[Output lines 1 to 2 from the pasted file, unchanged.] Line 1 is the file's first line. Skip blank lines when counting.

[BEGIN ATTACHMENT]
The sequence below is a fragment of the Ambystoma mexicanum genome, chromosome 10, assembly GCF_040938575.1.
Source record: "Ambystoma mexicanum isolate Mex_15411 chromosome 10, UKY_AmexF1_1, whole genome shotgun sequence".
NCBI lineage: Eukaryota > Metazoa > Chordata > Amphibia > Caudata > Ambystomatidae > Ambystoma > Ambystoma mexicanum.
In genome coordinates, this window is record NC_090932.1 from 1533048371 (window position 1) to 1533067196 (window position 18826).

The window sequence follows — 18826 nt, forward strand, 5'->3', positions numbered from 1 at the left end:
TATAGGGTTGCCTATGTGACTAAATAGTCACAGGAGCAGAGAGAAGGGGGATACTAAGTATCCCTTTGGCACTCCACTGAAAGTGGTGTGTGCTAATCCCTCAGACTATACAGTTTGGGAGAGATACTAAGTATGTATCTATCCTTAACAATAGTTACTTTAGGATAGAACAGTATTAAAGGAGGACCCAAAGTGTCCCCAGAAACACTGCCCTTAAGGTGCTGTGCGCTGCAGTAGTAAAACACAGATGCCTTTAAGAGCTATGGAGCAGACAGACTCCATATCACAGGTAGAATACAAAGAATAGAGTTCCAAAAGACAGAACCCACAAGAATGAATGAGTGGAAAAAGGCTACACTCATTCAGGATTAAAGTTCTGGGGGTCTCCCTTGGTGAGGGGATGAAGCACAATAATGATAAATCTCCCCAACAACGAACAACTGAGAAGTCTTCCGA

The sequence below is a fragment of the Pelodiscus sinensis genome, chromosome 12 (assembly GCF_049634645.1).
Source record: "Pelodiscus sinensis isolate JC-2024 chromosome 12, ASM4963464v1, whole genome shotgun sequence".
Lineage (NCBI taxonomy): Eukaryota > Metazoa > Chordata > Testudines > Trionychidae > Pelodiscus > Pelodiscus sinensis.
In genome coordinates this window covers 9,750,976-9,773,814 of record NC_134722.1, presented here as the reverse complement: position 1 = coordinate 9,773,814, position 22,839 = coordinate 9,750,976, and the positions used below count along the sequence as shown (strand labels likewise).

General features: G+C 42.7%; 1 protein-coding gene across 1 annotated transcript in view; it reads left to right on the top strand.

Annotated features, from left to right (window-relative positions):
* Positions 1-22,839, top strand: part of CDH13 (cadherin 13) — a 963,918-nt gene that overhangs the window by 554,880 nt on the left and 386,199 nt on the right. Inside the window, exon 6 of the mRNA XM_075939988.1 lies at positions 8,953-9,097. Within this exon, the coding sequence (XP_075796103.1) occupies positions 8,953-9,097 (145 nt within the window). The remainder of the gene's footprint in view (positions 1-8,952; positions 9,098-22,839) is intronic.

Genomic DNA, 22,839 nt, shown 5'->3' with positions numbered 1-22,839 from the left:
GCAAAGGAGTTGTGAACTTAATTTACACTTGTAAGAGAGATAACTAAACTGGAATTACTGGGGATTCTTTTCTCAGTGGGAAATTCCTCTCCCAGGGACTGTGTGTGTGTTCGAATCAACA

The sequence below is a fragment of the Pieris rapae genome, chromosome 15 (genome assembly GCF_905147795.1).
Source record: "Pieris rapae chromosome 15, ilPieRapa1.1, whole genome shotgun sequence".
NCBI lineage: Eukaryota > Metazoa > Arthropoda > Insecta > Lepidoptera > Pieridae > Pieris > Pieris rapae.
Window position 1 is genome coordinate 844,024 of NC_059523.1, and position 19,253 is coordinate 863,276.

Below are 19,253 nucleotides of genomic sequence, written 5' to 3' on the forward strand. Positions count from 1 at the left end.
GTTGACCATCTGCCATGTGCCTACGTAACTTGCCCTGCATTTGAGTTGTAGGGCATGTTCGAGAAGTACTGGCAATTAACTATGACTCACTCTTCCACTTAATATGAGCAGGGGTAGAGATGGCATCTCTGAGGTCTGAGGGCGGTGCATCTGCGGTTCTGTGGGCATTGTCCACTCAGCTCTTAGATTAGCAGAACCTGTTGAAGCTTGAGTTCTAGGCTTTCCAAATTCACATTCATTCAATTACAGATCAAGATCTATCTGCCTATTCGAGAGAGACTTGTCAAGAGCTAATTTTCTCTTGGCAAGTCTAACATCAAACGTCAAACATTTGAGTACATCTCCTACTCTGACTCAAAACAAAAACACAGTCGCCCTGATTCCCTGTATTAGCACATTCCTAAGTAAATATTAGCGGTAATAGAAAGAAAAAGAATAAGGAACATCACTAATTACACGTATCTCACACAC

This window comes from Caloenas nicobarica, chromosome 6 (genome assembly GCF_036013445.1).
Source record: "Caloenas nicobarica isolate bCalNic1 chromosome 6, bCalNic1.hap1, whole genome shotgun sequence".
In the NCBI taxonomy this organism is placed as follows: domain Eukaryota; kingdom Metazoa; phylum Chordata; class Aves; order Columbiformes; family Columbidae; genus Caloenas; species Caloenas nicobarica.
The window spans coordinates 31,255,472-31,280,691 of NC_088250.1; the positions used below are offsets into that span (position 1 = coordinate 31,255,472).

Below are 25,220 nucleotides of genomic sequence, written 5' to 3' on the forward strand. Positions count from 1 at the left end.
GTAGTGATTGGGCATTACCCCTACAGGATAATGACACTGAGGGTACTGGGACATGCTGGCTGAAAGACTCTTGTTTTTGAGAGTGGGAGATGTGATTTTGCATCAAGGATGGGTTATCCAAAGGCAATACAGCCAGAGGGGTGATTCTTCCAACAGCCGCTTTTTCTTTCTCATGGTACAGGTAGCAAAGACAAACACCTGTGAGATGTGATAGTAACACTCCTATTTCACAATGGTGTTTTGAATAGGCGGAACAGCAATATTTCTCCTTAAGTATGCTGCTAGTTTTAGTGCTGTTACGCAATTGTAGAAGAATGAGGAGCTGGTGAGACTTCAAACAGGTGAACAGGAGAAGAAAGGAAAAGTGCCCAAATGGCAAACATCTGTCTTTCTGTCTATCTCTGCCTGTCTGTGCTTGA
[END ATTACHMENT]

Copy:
The sequence below is a fragment of the Ambystoma mexicanum genome, chromosome 10, assembly GCF_040938575.1.
Source record: "Ambystoma mexicanum isolate Mex_15411 chromosome 10, UKY_AmexF1_1, whole genome shotgun sequence".